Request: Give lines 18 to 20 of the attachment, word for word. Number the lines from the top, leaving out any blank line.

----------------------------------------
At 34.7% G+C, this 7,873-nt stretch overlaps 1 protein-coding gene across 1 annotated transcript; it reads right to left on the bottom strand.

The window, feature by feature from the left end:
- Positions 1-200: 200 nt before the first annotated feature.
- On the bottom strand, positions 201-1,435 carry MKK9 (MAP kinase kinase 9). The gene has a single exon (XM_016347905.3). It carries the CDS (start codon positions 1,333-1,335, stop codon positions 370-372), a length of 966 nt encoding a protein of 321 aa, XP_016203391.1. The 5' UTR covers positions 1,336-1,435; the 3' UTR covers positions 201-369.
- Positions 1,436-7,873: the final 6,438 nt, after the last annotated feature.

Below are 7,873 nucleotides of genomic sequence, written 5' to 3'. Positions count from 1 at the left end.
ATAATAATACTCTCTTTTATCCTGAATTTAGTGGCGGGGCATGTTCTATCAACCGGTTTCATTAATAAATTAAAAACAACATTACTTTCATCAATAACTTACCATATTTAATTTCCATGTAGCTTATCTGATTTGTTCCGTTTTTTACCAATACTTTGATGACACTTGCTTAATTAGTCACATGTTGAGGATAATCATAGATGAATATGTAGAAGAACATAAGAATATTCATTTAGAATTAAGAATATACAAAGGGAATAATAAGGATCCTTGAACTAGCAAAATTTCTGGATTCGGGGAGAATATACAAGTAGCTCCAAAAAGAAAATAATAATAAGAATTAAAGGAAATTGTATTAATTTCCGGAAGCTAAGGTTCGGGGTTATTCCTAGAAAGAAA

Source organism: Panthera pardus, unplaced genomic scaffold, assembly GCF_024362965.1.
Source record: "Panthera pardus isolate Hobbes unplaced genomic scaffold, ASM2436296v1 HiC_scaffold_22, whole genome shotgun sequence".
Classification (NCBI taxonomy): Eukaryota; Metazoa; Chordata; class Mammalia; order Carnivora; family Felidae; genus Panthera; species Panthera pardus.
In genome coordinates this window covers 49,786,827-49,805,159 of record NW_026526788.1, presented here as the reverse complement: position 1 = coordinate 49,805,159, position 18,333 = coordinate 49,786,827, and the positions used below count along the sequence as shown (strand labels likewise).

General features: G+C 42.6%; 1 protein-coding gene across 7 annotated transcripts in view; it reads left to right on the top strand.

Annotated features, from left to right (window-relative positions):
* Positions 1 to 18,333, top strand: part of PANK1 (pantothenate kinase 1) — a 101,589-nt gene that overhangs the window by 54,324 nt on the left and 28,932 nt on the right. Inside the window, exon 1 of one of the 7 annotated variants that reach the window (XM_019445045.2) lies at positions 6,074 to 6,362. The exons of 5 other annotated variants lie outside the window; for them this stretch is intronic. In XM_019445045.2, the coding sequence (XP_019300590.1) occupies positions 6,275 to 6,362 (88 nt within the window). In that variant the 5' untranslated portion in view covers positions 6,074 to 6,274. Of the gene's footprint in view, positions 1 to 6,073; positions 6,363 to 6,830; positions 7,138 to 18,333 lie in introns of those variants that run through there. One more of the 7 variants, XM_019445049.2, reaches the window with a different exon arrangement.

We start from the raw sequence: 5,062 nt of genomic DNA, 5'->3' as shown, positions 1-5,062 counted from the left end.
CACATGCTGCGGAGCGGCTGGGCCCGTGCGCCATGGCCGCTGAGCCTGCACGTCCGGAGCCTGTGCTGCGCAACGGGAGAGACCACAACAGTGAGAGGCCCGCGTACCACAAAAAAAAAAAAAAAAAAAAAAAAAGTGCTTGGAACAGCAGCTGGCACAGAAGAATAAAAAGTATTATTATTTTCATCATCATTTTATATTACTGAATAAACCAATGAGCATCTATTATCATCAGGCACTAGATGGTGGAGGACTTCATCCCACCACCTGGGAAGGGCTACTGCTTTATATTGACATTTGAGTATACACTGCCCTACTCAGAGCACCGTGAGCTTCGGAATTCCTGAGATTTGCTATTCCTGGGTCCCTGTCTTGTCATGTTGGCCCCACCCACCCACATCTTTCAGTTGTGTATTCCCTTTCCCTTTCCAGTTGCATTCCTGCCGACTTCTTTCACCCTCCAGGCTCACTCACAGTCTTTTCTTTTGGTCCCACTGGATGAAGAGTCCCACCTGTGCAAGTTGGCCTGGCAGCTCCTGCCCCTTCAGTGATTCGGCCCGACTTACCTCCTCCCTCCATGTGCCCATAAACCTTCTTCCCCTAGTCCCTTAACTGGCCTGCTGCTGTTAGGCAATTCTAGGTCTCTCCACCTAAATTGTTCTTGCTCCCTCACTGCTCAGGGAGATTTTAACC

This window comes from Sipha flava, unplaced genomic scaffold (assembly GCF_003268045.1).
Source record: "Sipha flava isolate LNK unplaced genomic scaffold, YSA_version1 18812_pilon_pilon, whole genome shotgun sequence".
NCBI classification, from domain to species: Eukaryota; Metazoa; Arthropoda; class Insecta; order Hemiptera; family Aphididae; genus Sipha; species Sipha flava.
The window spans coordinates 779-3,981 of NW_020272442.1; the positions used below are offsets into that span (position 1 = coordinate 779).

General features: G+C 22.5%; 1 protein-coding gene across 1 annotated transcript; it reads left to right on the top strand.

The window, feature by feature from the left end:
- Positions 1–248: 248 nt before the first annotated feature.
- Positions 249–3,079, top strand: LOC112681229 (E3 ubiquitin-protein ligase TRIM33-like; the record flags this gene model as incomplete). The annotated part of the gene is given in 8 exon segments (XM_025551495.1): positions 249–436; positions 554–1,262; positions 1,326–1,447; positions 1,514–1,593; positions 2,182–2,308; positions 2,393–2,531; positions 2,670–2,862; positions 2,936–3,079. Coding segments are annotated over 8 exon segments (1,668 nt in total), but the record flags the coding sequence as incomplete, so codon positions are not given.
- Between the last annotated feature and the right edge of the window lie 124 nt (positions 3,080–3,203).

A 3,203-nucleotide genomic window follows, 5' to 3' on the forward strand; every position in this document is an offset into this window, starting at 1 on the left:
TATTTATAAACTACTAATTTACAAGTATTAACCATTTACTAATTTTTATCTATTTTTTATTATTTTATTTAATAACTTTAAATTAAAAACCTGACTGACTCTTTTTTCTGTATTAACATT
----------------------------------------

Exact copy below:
Source record: "Sipha flava isolate LNK unplaced genomic scaffold, YSA_version1 18812_pilon_pilon, whole genome shotgun sequence".
NCBI classification, from domain to species: Eukaryota; Metazoa; Arthropoda; class Insecta; order Hemiptera; family Aphididae; genus Sipha; species Sipha flava.
The window spans coordinates 779-3,981 of NW_020272442.1; the positions used below are offsets into that span (position 1 = coordinate 779).